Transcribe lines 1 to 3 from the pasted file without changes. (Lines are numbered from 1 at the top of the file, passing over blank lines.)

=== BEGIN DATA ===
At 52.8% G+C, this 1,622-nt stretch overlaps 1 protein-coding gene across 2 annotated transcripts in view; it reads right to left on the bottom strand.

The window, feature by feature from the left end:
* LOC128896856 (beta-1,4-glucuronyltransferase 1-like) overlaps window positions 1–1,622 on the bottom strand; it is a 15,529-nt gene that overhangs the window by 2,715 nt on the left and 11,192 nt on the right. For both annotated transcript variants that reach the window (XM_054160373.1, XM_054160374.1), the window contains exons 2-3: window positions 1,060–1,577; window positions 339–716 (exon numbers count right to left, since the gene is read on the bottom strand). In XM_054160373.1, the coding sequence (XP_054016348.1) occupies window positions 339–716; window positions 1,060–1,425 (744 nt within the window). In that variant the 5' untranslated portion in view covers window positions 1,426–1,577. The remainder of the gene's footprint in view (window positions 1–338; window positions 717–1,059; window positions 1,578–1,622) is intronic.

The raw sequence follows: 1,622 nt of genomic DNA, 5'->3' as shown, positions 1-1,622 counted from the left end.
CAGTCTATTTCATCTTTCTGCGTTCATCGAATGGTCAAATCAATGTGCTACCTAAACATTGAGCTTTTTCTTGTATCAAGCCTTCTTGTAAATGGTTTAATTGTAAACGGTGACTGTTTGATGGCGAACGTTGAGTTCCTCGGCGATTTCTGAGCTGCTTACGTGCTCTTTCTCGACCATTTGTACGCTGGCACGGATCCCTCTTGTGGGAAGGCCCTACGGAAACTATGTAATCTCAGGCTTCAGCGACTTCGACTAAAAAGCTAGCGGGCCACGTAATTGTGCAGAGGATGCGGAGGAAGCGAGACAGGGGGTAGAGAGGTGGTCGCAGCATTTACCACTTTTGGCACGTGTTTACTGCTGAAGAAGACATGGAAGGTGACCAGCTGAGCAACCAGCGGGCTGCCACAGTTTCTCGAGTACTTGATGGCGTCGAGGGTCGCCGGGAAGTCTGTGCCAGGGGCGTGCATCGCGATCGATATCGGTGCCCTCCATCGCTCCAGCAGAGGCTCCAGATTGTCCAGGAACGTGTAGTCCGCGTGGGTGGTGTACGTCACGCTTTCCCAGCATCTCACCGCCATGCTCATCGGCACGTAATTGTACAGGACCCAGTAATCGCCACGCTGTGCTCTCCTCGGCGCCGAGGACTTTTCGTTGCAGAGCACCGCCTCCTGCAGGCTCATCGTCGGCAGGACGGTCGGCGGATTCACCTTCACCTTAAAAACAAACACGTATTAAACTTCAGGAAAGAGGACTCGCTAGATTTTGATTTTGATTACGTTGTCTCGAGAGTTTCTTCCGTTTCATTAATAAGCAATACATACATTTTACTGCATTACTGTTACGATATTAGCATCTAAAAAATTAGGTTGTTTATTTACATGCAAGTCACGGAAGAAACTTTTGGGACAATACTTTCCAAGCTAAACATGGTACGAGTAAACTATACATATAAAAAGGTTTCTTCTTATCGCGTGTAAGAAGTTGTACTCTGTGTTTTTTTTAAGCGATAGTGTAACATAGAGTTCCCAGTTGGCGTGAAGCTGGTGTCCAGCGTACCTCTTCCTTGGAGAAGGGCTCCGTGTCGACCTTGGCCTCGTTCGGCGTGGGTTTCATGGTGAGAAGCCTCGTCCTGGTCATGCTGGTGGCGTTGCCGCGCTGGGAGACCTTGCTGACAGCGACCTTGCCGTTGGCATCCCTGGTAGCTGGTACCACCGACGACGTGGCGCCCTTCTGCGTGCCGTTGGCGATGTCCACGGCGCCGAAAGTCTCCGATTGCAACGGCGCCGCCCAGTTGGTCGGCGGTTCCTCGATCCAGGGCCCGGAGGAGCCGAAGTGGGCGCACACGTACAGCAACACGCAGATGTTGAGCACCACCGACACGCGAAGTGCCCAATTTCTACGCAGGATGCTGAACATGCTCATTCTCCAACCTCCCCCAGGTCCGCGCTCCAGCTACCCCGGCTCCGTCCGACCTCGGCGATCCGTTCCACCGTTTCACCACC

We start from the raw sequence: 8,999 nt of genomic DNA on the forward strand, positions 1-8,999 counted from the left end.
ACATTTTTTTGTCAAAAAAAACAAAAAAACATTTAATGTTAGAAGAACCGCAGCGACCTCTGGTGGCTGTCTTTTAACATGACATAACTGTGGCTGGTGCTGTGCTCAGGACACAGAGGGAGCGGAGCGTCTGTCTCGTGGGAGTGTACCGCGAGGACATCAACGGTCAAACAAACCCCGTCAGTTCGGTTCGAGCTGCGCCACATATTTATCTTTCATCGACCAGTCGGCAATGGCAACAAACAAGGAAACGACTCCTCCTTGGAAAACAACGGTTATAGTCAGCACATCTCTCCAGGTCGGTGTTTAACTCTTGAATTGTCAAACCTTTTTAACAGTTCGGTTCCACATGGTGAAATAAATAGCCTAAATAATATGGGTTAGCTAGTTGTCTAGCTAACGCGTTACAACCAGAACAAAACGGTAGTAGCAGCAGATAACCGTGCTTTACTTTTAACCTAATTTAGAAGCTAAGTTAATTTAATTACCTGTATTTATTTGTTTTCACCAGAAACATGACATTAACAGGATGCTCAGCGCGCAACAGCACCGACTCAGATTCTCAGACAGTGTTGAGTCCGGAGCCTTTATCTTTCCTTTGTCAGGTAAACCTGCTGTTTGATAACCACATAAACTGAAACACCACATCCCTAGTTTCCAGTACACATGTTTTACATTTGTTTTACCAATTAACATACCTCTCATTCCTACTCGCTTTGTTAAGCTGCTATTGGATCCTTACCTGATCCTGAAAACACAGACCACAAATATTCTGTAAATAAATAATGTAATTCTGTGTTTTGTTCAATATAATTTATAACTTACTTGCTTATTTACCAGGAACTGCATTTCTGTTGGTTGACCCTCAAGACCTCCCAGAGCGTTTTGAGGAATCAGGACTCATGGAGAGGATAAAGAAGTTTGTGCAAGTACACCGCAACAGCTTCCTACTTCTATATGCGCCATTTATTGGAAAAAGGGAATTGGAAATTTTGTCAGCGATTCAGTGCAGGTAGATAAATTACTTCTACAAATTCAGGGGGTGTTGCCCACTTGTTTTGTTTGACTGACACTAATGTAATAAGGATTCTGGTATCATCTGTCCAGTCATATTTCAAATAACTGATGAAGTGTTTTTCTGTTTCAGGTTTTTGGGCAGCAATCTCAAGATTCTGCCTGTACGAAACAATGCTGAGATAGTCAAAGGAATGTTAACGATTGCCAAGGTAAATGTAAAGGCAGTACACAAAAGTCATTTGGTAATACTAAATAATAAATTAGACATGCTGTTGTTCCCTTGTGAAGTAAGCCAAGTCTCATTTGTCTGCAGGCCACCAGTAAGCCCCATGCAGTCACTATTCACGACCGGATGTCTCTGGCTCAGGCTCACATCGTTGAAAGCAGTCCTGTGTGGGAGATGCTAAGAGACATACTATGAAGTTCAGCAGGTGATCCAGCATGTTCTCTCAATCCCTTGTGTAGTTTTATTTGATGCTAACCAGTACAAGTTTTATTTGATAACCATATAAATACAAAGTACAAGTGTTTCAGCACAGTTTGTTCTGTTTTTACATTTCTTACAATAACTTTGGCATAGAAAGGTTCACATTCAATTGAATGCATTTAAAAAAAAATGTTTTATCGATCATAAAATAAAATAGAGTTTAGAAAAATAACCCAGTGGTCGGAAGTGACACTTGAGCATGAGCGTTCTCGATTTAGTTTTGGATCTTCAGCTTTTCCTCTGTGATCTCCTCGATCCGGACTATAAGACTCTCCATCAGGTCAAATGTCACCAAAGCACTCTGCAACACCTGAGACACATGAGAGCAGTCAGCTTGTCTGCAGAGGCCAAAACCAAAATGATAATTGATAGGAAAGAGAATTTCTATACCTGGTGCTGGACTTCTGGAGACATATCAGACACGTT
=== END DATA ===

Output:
At 52.8% G+C, this 1,622-nt stretch overlaps 1 protein-coding gene across 2 annotated transcripts in view; it reads right to left on the bottom strand.

The window, feature by feature from the left end:
* LOC128896856 (beta-1,4-glucuronyltransferase 1-like) overlaps window positions 1–1,622 on the bottom strand; it is a 15,529-nt gene that overhangs the window by 2,715 nt on the left and 11,192 nt on the right. For both annotated transcript variants that reach the window (XM_054160373.1, XM_054160374.1), the window contains exons 2-3: window positions 1,060–1,577; window positions 339–716 (exon numbers count right to left, since the gene is read on the bottom strand). In XM_054160373.1, the coding sequence (XP_054016348.1) occupies window positions 339–716; window positions 1,060–1,425 (744 nt within the window). In that variant the 5' untranslated portion in view covers window positions 1,426–1,577. The remainder of the gene's footprint in view (window positions 1–338; window positions 717–1,059; window positions 1,578–1,622) is intronic.